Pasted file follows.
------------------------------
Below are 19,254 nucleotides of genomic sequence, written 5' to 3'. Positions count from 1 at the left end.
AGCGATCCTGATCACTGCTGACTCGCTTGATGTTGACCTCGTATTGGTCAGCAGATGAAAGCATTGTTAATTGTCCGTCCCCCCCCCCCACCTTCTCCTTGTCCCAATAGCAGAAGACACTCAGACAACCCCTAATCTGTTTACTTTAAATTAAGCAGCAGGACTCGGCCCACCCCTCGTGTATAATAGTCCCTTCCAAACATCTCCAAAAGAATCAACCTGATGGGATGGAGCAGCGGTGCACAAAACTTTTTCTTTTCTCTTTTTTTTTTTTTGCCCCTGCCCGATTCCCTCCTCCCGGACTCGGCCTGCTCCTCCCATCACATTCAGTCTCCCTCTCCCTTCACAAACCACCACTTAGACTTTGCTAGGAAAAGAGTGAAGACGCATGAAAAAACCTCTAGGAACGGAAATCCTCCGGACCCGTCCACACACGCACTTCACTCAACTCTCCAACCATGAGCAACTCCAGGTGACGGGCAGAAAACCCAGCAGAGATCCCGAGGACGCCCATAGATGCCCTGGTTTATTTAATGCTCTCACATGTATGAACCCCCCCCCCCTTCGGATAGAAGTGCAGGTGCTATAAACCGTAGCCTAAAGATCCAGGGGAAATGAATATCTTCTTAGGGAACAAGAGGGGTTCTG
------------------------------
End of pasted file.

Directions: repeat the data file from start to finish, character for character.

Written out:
Below are 19,254 nucleotides of genomic sequence, written 5' to 3'. Positions count from 1 at the left end.
AGCGATCCTGATCACTGCTGACTCGCTTGATGTTGACCTCGTATTGGTCAGCAGATGAAAGCATTGTTAATTGTCCGTCCCCCCCCCCCACCTTCTCCTTGTCCCAATAGCAGAAGACACTCAGACAACCCCTAATCTGTTTACTTTAAATTAAGCAGCAGGACTCGGCCCACCCCTCGTGTATAATAGTCCCTTCCAAACATCTCCAAAAGAATCAACCTGATGGGATGGAGCAGCGGTGCACAAAACTTTTTCTTTTCTCTTTTTTTTTTTTTGCCCCTGCCCGATTCCCTCCTCCCGGACTCGGCCTGCTCCTCCCATCACATTCAGTCTCCCTCTCCCTTCACAAACCACCACTTAGACTTTGCTAGGAAAAGAGTGAAGACGCATGAAAAAACCTCTAGGAACGGAAATCCTCCGGACCCGTCCACACACGCACTTCACTCAACTCTCCAACCATGAGCAACTCCAGGTGACGGGCAGAAAACCCAGCAGAGATCCCGAGGACGCCCATAGATGCCCTGGTTTATTTAATGCTCTCACATGTATGAACCCCCCCCCCCTTCGGATAGAAGTGCAGGTGCTATAAACCGTAGCCTAAAGATCCAGGGGAAATGAATATCTTCTTAGGGAACAAGAGGGGTTCTG